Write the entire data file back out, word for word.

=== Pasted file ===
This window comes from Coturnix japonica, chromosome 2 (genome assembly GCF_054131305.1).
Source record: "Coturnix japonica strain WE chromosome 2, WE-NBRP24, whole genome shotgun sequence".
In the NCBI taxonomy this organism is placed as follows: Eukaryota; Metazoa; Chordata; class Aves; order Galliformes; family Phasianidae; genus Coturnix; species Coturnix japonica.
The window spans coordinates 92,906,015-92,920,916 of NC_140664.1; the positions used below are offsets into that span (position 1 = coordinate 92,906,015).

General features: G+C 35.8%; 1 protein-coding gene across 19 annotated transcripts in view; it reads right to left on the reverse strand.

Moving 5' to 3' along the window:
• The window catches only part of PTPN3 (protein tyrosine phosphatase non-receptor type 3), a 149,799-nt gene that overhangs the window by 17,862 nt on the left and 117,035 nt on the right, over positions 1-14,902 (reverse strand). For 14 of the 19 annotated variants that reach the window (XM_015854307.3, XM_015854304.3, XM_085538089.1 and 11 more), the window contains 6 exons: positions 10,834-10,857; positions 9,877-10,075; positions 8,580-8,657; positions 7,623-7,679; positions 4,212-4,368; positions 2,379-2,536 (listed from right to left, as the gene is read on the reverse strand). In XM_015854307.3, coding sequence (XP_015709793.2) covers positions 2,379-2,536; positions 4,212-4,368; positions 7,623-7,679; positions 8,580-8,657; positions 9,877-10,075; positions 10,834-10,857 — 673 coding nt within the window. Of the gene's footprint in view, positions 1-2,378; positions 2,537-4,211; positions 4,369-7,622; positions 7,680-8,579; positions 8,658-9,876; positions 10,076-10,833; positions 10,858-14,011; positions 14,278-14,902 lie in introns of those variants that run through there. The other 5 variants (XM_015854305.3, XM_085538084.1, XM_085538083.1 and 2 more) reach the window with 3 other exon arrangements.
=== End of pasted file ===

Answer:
This window comes from Coturnix japonica, chromosome 2 (genome assembly GCF_054131305.1).
Source record: "Coturnix japonica strain WE chromosome 2, WE-NBRP24, whole genome shotgun sequence".
In the NCBI taxonomy this organism is placed as follows: Eukaryota; Metazoa; Chordata; class Aves; order Galliformes; family Phasianidae; genus Coturnix; species Coturnix japonica.
The window spans coordinates 92,906,015-92,920,916 of NC_140664.1; the positions used below are offsets into that span (position 1 = coordinate 92,906,015).

General features: G+C 35.8%; 1 protein-coding gene across 19 annotated transcripts in view; it reads right to left on the reverse strand.

Moving 5' to 3' along the window:
• The window catches only part of PTPN3 (protein tyrosine phosphatase non-receptor type 3), a 149,799-nt gene that overhangs the window by 17,862 nt on the left and 117,035 nt on the right, over positions 1-14,902 (reverse strand). For 14 of the 19 annotated variants that reach the window (XM_015854307.3, XM_015854304.3, XM_085538089.1 and 11 more), the window contains 6 exons: positions 10,834-10,857; positions 9,877-10,075; positions 8,580-8,657; positions 7,623-7,679; positions 4,212-4,368; positions 2,379-2,536 (listed from right to left, as the gene is read on the reverse strand). In XM_015854307.3, coding sequence (XP_015709793.2) covers positions 2,379-2,536; positions 4,212-4,368; positions 7,623-7,679; positions 8,580-8,657; positions 9,877-10,075; positions 10,834-10,857 — 673 coding nt within the window. Of the gene's footprint in view, positions 1-2,378; positions 2,537-4,211; positions 4,369-7,622; positions 7,680-8,579; positions 8,658-9,876; positions 10,076-10,833; positions 10,858-14,011; positions 14,278-14,902 lie in introns of those variants that run through there. The other 5 variants (XM_015854305.3, XM_085538084.1, XM_085538083.1 and 2 more) reach the window with 3 other exon arrangements.